It occasionally even feels as if several key transitional scenes were left on the cutting room floor. Pacing and storytelling receive a boost in the breakneck department, sure, but it isn't always for the best.
One particularly devastating blow in Asgard and its subsequent fallout are immediately followed by scenes of comic relief in a British mental hospital.
The shift is jarring and could have easily been alleviated had Taylor and editors Dan Lebental and Wyatt Smith simply added a few brief minutes between such disparate beats.
That said, any ensuing whiplash is more a product of Marvel over-exerting its control than of Taylor's original vision going awry.
Lest ye forget, the studio ordered last-minute re-shoots to inject more humor into the mix after determining The Dark World was, erm, too dark.
Bleed over from Taylor's work with Game of Thrones no doubt. Fortunately, Taylor is absolved of any sins the second he hurries back to Asgard and the Nine Realms, returning the focus of the story where it belongs: on Thor and Loki rather than Erik and Darcy.
He's overshadowed -- and rightly so -- by Helmsworth, but carries enough gravitas to convincingly play a character of such great stature simply by dressing up in the costume and delivering his lines with the precision and command expected of him.
Tom Hiddleston seems to channel Alan Cumming in both look and style throughout and to the point that viewers will be doing double-takes and checking the billing a second and maybe even third time to verify the identity of the actor portraying Loki.
Certainly their characters are somewhat integral to the plot, but none of them break free from the shadow of Chris Helmsworth or make much of an impression thanks to a script that seems to have put them into the movie more for the sake of having them rather than because the story couldn't work without them.
Lastly, there's the problem of a readily-identifiable unoriginality that runs through the movie. Thor works best in a vacuum, and one that dictates audiences enjoy the ride -- in this case, the special effects and action -- and not worry about the relatively weak story, overwhelmed secondary characters, and similarities to other Fantasy stories.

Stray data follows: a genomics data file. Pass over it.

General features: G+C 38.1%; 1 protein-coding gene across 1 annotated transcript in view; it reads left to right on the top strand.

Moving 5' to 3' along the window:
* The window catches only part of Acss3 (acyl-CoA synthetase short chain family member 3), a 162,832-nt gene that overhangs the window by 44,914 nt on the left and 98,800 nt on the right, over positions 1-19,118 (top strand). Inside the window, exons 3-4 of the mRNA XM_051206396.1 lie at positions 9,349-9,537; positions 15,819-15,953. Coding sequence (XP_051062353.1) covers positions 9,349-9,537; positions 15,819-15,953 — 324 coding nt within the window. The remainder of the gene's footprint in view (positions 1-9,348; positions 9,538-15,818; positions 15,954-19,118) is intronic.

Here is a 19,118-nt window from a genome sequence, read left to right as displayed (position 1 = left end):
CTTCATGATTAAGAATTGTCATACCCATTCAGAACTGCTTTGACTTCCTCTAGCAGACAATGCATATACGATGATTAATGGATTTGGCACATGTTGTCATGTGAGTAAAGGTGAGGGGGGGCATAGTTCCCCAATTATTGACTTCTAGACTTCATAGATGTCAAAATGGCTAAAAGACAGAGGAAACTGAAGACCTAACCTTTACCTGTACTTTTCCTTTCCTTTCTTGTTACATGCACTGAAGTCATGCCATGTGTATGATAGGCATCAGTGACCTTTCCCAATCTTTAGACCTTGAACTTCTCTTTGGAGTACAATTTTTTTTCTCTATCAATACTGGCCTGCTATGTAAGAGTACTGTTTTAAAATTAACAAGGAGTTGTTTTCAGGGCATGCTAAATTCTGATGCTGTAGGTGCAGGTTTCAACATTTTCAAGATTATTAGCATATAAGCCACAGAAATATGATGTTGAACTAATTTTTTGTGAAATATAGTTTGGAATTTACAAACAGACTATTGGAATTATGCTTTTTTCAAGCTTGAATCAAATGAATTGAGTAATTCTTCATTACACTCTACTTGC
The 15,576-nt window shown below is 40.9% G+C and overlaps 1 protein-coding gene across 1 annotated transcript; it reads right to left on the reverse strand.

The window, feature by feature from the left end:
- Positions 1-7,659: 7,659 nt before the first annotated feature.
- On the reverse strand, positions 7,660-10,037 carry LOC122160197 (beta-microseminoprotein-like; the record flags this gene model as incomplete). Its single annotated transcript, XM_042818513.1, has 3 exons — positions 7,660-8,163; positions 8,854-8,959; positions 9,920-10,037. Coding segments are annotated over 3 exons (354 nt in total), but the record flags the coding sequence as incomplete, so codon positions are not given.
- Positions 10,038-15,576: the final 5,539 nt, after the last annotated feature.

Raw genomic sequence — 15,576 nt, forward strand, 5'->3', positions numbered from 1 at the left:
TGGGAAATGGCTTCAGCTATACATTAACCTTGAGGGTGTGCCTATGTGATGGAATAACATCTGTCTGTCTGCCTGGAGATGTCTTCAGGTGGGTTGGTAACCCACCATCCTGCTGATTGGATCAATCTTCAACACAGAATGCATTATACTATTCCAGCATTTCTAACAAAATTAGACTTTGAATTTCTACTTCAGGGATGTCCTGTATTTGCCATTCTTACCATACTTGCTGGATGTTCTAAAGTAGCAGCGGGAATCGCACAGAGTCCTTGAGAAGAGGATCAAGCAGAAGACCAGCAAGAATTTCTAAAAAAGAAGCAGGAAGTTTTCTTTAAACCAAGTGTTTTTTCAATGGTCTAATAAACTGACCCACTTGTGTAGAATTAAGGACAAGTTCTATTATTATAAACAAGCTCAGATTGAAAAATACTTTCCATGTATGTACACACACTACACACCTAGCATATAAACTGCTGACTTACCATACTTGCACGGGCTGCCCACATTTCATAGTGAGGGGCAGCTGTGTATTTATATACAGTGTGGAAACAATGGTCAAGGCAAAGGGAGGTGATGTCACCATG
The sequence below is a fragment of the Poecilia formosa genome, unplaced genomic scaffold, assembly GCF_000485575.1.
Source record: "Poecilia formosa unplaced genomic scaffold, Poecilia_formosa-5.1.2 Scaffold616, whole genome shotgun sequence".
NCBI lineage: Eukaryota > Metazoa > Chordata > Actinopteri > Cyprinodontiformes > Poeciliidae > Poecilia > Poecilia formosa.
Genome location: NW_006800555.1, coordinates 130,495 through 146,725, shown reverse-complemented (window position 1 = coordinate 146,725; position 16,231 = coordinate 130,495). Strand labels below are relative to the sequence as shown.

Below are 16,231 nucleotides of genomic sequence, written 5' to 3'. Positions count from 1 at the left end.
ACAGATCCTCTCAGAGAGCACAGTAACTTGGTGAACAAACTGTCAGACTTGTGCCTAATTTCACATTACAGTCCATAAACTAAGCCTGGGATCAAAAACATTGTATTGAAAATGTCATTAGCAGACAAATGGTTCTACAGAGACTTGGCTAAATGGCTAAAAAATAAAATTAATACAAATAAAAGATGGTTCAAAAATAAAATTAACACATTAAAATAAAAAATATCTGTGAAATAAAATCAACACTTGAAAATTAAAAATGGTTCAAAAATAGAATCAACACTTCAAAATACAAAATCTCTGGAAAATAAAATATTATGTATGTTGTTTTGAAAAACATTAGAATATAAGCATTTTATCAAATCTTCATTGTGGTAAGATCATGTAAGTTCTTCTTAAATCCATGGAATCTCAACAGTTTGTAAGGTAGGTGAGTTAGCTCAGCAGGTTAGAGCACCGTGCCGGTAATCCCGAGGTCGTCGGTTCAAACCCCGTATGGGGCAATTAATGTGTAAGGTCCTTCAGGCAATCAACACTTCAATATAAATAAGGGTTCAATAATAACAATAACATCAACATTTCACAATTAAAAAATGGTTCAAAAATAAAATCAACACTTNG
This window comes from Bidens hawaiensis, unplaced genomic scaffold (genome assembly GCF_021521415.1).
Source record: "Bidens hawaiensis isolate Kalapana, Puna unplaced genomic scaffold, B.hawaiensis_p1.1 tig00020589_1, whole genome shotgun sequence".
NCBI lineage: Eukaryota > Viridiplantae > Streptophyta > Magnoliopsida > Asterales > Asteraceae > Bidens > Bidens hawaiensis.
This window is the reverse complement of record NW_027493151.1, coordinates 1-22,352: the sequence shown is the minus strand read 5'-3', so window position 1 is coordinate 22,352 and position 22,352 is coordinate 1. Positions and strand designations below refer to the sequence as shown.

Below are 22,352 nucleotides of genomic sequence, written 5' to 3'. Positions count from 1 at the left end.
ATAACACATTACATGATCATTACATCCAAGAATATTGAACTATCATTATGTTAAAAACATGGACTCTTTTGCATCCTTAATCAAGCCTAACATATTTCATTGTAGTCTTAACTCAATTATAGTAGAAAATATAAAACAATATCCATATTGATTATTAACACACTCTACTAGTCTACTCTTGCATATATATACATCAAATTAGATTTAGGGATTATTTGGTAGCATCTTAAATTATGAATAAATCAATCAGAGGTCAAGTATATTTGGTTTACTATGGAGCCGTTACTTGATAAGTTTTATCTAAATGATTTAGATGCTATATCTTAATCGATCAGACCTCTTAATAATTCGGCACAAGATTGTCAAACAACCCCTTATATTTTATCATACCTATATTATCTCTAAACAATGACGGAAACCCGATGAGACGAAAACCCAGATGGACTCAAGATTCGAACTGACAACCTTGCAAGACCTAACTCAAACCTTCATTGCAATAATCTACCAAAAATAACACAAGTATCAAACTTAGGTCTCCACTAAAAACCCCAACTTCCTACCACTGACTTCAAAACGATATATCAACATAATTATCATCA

On that note, Thor sometimes feels like a grand re-imagining of the Dolph Lundgren vehicle Masters of the Universe.
The similarities between the two are striking, really, and not just the whole "musclebound blonde alpha male from another world arrives on Earth" angle.
No, Thor so often looks like Masters of the Universe -- a much bigger budget Masters of the Universe to be sure -- that one can't help but wonder if Branagh and company didn't actually use the relatively obscure picture as a source of inspiration for the design of Asgard, that locale's color scheme, and various odds and ends props and costumes that pop up from time to time.
Certainly Thor is a far more serious picture than the hammy-but-fun Masters , but make no mistake that the two share more in common than the filmmakers behind Thor probably care to admit.
Second, and far more readily evident, is Thor 's allusions to Arthurian legend, particularly the "sword in the stone" fable about the inability of anyone but the most worthy to pull a powerful and prized mystical weapon from its resting place.
It just so happens that Thor's hammer, Mjolnir, is subject to an identical ritual that defines much of Thor 's second act. Lastly, the "Destroyer" fire-breathing metallic whateveritis bears an uncanny resemblance to Gort from The Day the Earth Stood Still with the whole metallic body and blast from the eyes thing.
Of course, how much of this goes back to the original comic series is best left for debate amongst those who more closely follow such things, but for the casual moviegoer there's no mistaking the film's resemblance to and nods towards other properties that don't necessarily lessen Thor , but only reinforce that notion that the movie's plot takes a backseat to its admittedly spectacular action, sets, and special effects.
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The film will be available in 3D upon its release, as well as a standard two-disc edition. Both sets will Thor 3D Blu-ray Screenshots.